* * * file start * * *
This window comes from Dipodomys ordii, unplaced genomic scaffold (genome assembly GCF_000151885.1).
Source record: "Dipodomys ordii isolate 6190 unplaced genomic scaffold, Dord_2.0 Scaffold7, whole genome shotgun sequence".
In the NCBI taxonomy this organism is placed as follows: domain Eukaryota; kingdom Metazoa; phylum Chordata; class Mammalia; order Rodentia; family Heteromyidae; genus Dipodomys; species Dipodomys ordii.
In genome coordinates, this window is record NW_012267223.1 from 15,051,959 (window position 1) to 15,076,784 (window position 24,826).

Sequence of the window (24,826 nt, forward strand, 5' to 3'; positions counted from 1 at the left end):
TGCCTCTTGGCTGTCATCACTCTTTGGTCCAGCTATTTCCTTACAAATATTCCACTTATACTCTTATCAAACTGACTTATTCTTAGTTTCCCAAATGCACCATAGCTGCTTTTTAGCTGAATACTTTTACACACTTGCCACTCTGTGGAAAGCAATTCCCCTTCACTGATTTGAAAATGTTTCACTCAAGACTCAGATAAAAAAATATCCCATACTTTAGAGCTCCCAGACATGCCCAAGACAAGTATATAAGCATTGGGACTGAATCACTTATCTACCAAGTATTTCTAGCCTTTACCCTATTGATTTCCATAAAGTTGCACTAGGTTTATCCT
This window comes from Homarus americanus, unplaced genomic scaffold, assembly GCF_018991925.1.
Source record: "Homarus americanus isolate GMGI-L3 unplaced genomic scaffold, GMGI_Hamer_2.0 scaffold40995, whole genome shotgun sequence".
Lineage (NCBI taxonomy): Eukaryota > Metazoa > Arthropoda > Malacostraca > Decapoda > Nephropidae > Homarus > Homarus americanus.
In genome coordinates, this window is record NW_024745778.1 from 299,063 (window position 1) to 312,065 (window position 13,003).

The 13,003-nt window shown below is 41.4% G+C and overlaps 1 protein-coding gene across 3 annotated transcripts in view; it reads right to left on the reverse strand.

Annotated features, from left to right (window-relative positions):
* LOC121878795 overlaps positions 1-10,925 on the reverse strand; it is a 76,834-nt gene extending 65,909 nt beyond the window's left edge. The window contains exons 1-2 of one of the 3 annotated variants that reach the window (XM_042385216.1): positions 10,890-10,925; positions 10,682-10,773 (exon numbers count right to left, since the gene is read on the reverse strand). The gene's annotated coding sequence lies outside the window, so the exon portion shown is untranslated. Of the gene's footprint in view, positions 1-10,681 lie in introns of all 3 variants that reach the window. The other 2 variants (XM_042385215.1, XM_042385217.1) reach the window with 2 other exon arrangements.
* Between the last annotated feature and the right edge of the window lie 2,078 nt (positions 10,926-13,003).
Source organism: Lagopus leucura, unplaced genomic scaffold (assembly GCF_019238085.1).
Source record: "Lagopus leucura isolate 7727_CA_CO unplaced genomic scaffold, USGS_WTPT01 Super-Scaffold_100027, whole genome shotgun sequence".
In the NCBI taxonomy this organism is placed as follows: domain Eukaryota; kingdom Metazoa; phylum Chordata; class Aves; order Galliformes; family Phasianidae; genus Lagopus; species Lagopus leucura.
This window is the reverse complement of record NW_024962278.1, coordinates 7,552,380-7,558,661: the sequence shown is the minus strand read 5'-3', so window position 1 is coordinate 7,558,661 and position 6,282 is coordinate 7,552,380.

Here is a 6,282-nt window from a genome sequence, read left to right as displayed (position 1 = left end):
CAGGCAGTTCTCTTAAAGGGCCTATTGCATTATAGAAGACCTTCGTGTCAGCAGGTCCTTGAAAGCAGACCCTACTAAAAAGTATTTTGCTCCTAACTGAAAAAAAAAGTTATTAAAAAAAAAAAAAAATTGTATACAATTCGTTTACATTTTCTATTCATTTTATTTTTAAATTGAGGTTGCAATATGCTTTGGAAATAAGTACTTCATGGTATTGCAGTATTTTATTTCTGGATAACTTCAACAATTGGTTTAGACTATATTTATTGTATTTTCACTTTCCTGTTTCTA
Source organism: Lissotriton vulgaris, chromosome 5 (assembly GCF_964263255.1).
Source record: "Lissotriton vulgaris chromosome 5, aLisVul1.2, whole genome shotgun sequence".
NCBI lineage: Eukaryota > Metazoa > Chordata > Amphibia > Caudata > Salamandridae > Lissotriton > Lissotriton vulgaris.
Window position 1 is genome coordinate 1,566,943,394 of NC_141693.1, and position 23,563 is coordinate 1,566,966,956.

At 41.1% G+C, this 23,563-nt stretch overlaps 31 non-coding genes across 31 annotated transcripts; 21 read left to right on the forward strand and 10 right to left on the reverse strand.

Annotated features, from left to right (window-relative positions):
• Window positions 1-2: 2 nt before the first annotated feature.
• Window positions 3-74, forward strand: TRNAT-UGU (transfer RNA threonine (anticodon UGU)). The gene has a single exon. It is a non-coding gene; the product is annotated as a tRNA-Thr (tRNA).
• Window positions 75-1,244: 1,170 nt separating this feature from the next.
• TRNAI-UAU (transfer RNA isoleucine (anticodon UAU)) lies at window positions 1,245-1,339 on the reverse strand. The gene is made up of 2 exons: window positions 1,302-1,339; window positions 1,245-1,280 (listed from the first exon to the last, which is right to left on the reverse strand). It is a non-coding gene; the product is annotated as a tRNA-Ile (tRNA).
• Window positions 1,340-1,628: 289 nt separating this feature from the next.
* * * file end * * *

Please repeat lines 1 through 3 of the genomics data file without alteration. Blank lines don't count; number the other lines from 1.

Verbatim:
This window comes from Dipodomys ordii, unplaced genomic scaffold (genome assembly GCF_000151885.1).
Source record: "Dipodomys ordii isolate 6190 unplaced genomic scaffold, Dord_2.0 Scaffold7, whole genome shotgun sequence".
In the NCBI taxonomy this organism is placed as follows: domain Eukaryota; kingdom Metazoa; phylum Chordata; class Mammalia; order Rodentia; family Heteromyidae; genus Dipodomys; species Dipodomys ordii.